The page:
If there is nothing else that the run-up to the “financial crisis” demonstrated, it is that “reputation risk” is one of the most potentially damaging, and least controllable, risks in the banking industry. It is the basis for the proverbial “runs” that can, on the basis of unsubstantiated rumors alone, trigger a liquidity crisis and destroy an institution overnight, result in copycat runs on other institutions and adversely impact public faith in the banking system generally.

In an era when the regulatory focus is rightly on institution “risk” and on identifying, mitigating and overseeing “risk,” it seems inconsistent that facilitating the publication of unsubstantiated stories concerning ostensible customer issues with insured institutions would be encouraged.

Despite serious concerns by the industry, as announced on March 19, the Consumer Financial Protection Bureau (CFPB) has opted to publish “personal narratives” in conjunction with complaints against banking institutions. The CFPB website will carry unverified, unsubstantiated and uninvestigated narratives, in the words of the customer, describing their purported issues with a named institution.

Interestingly, while the name of the institution will in fact be published (as provided currently), the name of the complainant will not.

And while targeted institutions will have an opportunity to respond using a structured response system, the efficacy of that approach is subject to question. Not many institutions will want to use the CFPB website as a vehicle to enter into public debates, nor will many institutions want to risk additional claims relating to disclosure of customer information. Publication by a large federal agency also brings with it a certain level of credibility that will lend a sense of official endorsement to the complaints for certain readers, and of course serve as a source for inappropriate use by some, including competitors, the press and the plaintiff’s bar. And it is certainly subject to abuse by customers with an axe to grind irrespective of the actual underlying facts. In some venues, publishing false and misleading information concerning a bank may involve criminal penalties.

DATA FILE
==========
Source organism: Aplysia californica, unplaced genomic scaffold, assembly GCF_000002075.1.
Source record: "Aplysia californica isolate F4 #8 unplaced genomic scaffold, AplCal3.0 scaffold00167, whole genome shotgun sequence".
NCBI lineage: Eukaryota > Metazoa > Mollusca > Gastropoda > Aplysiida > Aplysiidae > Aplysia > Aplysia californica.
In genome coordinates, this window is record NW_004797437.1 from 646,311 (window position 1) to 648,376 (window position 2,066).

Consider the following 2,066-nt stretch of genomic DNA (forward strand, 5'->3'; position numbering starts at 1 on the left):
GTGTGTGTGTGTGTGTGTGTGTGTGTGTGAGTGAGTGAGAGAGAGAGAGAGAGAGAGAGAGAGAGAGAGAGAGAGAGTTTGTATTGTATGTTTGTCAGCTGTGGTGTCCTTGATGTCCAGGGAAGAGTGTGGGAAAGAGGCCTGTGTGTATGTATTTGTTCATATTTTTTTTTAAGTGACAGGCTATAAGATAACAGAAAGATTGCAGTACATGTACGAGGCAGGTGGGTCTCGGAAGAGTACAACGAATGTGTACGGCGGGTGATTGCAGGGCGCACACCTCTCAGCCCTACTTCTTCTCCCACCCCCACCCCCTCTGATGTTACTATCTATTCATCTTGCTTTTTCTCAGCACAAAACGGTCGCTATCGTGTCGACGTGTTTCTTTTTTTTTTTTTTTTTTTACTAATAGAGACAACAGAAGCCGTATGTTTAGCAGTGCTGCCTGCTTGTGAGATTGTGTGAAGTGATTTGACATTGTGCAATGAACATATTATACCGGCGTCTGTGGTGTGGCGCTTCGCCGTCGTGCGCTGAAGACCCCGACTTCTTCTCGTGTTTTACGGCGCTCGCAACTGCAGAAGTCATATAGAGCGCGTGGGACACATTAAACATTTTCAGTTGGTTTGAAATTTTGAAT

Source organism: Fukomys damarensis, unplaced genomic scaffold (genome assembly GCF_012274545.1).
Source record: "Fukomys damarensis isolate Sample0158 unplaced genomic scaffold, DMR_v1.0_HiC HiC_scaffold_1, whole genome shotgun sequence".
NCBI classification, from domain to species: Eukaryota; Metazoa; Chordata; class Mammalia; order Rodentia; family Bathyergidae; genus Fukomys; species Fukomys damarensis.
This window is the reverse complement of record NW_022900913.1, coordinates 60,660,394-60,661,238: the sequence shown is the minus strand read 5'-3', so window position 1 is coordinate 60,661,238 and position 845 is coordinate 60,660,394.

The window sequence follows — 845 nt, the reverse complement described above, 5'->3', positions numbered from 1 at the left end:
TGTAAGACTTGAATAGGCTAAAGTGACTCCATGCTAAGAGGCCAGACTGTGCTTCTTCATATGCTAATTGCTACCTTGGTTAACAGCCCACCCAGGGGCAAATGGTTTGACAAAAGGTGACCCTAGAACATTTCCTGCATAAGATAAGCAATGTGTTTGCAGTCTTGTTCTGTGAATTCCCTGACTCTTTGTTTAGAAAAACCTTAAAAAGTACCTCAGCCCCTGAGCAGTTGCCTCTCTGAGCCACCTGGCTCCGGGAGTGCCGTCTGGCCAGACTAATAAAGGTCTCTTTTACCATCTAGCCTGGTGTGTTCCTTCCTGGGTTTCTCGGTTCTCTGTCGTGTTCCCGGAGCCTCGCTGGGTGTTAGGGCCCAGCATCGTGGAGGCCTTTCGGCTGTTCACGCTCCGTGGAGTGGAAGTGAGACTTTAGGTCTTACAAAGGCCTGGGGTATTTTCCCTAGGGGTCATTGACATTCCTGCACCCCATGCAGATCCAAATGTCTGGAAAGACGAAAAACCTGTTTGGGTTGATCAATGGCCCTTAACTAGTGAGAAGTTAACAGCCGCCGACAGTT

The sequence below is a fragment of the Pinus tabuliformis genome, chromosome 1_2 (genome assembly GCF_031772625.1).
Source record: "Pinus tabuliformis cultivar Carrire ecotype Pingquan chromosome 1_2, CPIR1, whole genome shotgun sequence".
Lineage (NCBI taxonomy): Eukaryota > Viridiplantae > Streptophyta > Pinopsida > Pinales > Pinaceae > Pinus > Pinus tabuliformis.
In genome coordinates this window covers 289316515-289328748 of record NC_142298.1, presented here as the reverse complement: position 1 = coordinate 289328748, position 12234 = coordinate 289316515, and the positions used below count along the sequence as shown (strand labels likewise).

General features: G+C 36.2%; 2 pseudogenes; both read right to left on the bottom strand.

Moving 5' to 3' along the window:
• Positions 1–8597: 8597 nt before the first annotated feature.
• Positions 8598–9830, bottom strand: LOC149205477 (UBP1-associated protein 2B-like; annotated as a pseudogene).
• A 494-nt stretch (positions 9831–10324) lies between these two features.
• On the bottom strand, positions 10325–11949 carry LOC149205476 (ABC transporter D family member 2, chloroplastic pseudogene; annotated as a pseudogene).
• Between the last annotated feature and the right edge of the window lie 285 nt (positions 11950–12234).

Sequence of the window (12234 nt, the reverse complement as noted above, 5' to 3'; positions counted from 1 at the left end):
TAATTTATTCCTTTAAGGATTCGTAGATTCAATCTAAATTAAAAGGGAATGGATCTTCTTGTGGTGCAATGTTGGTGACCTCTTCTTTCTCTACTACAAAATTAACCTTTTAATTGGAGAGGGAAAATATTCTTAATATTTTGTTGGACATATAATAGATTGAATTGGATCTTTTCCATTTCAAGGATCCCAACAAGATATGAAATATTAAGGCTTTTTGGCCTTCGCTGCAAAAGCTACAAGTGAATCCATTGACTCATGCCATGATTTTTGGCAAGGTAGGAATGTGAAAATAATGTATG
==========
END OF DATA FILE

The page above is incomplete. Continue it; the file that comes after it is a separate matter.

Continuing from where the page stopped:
The CFPB explains that despite the risk of increased litigation, the “… Bureau believes that there is significant value in making available Bureau complaint data to help in the identification of and calling attention to potentially unlawful behavior” (emphasis added). So the information will apparently include uninvestigated allegations of unlawful behavior based on the CFPB’s own policy statement. Providing a mechanism for potential libel and increased reputation risk, whether the allegations are ultimately well-founded or not, is unnecessary for agency investigation of alleged consumer issues and potentially seriously inappropriate.

Clearly the new and expanded complaint process will enhance opportunities for both reputation risk and litigation risk for financial institutions. Impacted financial institutions may also suffer an adverse impact on shareholder value.

Banking is an industry where risk management is the watchword and where even examination information is kept confidential for fear of unnecessary and unwarranted reputation risk, speculation and abuse. Putting institutions in the position of being public targets of real or imaginary disgruntled customers, whether the issues are warranted or not, is inconsistent with mitigating those risks and not necessary for regulatory agencies to address any real customer issues directly with the subject institution.

While the underlying CFPB complaint process is already in place and public in nature, bankers should be aware of, and concerned about, the increase of reputation and litigation risk resulting from this recent expansion of an already-troubling public complaint process.